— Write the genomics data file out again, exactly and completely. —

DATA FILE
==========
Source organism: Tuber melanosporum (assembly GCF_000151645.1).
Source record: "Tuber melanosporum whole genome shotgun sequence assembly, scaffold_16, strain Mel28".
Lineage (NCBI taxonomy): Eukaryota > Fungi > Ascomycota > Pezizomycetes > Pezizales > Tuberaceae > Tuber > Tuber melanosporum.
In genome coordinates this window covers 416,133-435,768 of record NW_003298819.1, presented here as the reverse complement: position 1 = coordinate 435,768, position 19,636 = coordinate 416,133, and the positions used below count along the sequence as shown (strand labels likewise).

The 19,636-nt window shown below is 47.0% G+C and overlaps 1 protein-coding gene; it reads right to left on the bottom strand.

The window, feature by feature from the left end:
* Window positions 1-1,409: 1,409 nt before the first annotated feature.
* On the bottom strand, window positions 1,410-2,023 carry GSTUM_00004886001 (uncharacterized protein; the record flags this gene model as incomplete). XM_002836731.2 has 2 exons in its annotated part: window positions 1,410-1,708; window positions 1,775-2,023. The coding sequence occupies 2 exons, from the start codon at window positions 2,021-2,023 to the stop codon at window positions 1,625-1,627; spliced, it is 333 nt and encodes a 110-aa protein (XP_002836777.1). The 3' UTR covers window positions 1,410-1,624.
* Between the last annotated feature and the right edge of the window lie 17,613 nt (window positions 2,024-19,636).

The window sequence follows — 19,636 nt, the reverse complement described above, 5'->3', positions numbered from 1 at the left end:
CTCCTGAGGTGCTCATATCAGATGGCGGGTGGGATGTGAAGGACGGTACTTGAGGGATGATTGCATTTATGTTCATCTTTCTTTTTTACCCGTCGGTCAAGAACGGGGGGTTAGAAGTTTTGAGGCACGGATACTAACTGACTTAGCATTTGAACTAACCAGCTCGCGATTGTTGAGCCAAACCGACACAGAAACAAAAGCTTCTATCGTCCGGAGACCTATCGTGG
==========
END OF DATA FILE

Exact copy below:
Source organism: Tuber melanosporum (assembly GCF_000151645.1).
Source record: "Tuber melanosporum whole genome shotgun sequence assembly, scaffold_16, strain Mel28".
Lineage (NCBI taxonomy): Eukaryota > Fungi > Ascomycota > Pezizomycetes > Pezizales > Tuberaceae > Tuber > Tuber melanosporum.
In genome coordinates this window covers 416,133-435,768 of record NW_003298819.1, presented here as the reverse complement: position 1 = coordinate 435,768, position 19,636 = coordinate 416,133, and the positions used below count along the sequence as shown (strand labels likewise).

The 19,636-nt window shown below is 47.0% G+C and overlaps 1 protein-coding gene; it reads right to left on the bottom strand.

The window, feature by feature from the left end:
* Window positions 1-1,409: 1,409 nt before the first annotated feature.
* On the bottom strand, window positions 1,410-2,023 carry GSTUM_00004886001 (uncharacterized protein; the record flags this gene model as incomplete). XM_002836731.2 has 2 exons in its annotated part: window positions 1,410-1,708; window positions 1,775-2,023. The coding sequence occupies 2 exons, from the start codon at window positions 2,021-2,023 to the stop codon at window positions 1,625-1,627; spliced, it is 333 nt and encodes a 110-aa protein (XP_002836777.1). The 3' UTR covers window positions 1,410-1,624.
* Between the last annotated feature and the right edge of the window lie 17,613 nt (window positions 2,024-19,636).

The window sequence follows — 19,636 nt, the reverse complement described above, 5'->3', positions numbered from 1 at the left end:
CTCCTGAGGTGCTCATATCAGATGGCGGGTGGGATGTGAAGGACGGTACTTGAGGGATGATTGCATTTATGTTCATCTTTCTTTTTTACCCGTCGGTCAAGAACGGGGGGTTAGAAGTTTTGAGGCACGGATACTAACTGACTTAGCATTTGAACTAACCAGCTCGCGATTGTTGAGCCAAACCGACACAGAAACAAAAGCTTCTATCGTCCGGAGACCTATCGTGG